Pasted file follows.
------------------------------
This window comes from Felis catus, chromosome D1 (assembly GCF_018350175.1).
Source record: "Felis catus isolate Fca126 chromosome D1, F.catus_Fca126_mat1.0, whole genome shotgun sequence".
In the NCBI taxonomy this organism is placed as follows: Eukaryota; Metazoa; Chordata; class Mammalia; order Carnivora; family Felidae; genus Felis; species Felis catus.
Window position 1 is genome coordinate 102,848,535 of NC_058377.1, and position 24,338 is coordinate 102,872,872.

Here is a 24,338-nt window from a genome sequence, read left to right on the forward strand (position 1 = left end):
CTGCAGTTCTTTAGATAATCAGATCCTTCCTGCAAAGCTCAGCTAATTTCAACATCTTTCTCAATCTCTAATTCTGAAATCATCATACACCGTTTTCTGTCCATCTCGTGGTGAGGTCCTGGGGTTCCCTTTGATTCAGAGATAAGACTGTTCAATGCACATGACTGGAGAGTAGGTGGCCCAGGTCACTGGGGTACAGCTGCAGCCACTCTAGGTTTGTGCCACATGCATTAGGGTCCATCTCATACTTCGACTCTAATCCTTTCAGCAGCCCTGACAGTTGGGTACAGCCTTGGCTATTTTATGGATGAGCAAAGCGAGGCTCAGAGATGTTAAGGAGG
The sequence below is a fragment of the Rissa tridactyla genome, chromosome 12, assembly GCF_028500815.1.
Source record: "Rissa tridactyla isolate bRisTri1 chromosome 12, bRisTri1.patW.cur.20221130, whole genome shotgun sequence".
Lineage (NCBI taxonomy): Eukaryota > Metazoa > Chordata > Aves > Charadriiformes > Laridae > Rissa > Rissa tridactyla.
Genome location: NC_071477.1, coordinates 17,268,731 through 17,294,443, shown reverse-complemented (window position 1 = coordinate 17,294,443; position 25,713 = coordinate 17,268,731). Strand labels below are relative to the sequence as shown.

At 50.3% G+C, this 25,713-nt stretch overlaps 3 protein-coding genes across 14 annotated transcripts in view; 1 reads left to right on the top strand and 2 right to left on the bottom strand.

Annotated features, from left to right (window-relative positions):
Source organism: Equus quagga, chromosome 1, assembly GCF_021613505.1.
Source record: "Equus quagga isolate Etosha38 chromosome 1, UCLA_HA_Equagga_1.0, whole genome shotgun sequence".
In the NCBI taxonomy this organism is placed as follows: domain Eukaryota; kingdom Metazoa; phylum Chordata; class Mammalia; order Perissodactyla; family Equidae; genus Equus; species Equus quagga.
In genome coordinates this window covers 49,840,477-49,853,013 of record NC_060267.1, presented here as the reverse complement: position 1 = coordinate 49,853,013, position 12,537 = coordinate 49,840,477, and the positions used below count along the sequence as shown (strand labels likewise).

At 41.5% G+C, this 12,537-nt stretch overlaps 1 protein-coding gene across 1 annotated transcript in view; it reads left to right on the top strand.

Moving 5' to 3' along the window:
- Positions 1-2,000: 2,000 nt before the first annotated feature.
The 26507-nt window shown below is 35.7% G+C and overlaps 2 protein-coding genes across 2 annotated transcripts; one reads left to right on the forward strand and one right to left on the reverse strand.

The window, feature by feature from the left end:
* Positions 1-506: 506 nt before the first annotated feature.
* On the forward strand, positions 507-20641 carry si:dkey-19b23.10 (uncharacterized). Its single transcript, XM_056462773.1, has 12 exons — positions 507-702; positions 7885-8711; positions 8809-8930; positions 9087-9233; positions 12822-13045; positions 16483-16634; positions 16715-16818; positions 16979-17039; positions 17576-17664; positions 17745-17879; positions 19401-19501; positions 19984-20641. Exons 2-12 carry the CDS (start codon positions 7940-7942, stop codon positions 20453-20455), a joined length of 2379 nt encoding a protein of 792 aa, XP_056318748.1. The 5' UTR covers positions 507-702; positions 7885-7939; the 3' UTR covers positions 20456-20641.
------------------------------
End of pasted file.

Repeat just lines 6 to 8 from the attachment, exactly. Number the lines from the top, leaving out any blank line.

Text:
CTGCAGTTCTTTAGATAATCAGATCCTTCCTGCAAAGCTCAGCTAATTTCAACATCTTTCTCAATCTCTAATTCTGAAATCATCATACACCGTTTTCTGTCCATCTCGTGGTGAGGTCCTGGGGTTCCCTTTGATTCAGAGATAAGACTGTTCAATGCACATGACTGGAGAGTAGGTGGCCCAGGTCACTGGGGTACAGCTGCAGCCACTCTAGGTTTGTGCCACATGCATTAGGGTCCATCTCATACTTCGACTCTAATCCTTTCAGCAGCCCTGACAGTTGGGTACAGCCTTGGCTATTTTATGGATGAGCAAAGCGAGGCTCAGAGATGTTAAGGAGG
The sequence below is a fragment of the Rissa tridactyla genome, chromosome 12, assembly GCF_028500815.1.
Source record: "Rissa tridactyla isolate bRisTri1 chromosome 12, bRisTri1.patW.cur.20221130, whole genome shotgun sequence".